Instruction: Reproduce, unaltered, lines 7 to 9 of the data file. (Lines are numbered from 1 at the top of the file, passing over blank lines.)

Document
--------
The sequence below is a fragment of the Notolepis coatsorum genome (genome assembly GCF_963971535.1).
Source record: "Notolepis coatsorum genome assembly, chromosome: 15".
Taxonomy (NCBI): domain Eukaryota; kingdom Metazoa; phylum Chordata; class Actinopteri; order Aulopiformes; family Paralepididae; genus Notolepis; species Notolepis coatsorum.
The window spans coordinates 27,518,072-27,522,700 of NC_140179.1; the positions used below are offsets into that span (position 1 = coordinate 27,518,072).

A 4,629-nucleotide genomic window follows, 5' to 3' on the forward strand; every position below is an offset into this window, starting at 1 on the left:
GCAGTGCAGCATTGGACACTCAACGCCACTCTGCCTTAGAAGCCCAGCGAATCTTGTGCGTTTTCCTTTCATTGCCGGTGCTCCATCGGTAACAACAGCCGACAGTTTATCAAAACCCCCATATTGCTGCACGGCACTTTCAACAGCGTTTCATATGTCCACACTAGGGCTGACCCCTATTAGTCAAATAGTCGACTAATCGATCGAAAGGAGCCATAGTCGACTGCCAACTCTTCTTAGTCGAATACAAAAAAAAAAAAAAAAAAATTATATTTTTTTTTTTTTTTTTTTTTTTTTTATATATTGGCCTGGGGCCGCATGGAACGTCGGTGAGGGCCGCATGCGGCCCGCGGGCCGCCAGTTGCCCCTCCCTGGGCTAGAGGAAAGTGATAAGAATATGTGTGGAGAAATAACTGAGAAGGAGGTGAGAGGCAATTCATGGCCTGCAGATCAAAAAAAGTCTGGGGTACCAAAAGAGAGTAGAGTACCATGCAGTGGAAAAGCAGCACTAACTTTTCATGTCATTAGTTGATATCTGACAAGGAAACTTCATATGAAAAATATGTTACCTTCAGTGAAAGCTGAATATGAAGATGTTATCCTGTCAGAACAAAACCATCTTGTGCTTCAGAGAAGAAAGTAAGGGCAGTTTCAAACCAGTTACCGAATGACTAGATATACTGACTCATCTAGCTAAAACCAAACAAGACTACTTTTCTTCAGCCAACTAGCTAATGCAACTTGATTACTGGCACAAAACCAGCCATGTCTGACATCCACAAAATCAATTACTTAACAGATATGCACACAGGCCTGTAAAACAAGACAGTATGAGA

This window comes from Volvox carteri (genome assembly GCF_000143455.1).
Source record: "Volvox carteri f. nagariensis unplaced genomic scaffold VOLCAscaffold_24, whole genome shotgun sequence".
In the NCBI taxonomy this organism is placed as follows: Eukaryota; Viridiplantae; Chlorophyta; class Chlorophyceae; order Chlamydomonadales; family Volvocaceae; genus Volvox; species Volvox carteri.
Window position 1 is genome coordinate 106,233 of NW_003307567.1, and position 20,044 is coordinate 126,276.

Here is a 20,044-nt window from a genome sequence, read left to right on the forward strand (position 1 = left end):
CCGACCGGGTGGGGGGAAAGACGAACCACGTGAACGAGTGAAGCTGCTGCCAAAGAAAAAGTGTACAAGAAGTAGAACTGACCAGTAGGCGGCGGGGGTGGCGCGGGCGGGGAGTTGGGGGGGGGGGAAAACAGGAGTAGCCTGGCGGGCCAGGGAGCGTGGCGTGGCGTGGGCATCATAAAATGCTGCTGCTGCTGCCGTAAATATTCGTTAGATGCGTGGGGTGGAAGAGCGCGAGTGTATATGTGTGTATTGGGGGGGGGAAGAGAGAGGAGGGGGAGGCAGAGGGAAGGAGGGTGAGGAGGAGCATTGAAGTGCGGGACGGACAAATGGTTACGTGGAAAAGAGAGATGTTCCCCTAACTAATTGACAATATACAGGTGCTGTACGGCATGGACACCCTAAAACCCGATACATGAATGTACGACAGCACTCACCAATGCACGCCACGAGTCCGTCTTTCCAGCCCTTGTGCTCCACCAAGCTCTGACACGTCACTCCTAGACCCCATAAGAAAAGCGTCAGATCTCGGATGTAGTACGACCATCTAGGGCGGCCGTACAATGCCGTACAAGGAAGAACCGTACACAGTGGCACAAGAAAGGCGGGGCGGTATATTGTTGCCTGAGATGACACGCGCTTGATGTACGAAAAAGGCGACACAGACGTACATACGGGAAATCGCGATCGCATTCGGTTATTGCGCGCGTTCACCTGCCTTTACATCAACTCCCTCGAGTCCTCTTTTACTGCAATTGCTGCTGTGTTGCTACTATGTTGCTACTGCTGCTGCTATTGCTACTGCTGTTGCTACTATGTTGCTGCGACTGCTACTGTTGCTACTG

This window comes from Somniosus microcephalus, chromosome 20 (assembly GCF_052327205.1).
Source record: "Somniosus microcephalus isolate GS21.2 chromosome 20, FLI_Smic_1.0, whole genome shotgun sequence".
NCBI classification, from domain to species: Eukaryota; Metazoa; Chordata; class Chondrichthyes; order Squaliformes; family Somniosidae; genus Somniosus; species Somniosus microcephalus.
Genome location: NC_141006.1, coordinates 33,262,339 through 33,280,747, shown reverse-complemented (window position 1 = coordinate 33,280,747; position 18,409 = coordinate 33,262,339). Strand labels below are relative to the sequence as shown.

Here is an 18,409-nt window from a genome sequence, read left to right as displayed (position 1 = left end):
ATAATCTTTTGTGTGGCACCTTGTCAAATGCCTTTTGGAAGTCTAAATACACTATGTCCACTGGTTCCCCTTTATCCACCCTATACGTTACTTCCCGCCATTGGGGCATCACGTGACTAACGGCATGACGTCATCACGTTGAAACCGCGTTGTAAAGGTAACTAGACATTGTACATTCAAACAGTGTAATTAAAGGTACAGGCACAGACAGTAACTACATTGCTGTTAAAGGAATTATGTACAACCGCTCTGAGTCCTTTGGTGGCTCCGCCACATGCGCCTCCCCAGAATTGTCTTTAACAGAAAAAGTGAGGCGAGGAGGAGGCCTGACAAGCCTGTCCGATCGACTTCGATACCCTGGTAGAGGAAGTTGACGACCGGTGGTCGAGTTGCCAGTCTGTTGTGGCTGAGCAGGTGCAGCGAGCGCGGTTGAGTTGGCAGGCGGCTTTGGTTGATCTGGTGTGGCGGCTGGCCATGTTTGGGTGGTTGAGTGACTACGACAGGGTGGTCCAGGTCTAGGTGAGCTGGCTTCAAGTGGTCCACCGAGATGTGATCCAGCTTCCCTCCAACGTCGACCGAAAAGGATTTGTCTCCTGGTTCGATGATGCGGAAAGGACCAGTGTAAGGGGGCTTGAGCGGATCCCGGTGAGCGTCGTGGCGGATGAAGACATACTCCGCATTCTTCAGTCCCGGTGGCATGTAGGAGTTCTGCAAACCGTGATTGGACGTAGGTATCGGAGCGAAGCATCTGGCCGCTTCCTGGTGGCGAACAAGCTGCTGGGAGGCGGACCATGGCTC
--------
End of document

This window comes from Volvox carteri (genome assembly GCF_000143455.1).
Source record: "Volvox carteri f. nagariensis unplaced genomic scaffold VOLCAscaffold_24, whole genome shotgun sequence".
In the NCBI taxonomy this organism is placed as follows: Eukaryota; Viridiplantae; Chlorophyta; class Chlorophyceae; order Chlamydomonadales; family Volvocaceae; genus Volvox; species Volvox carteri.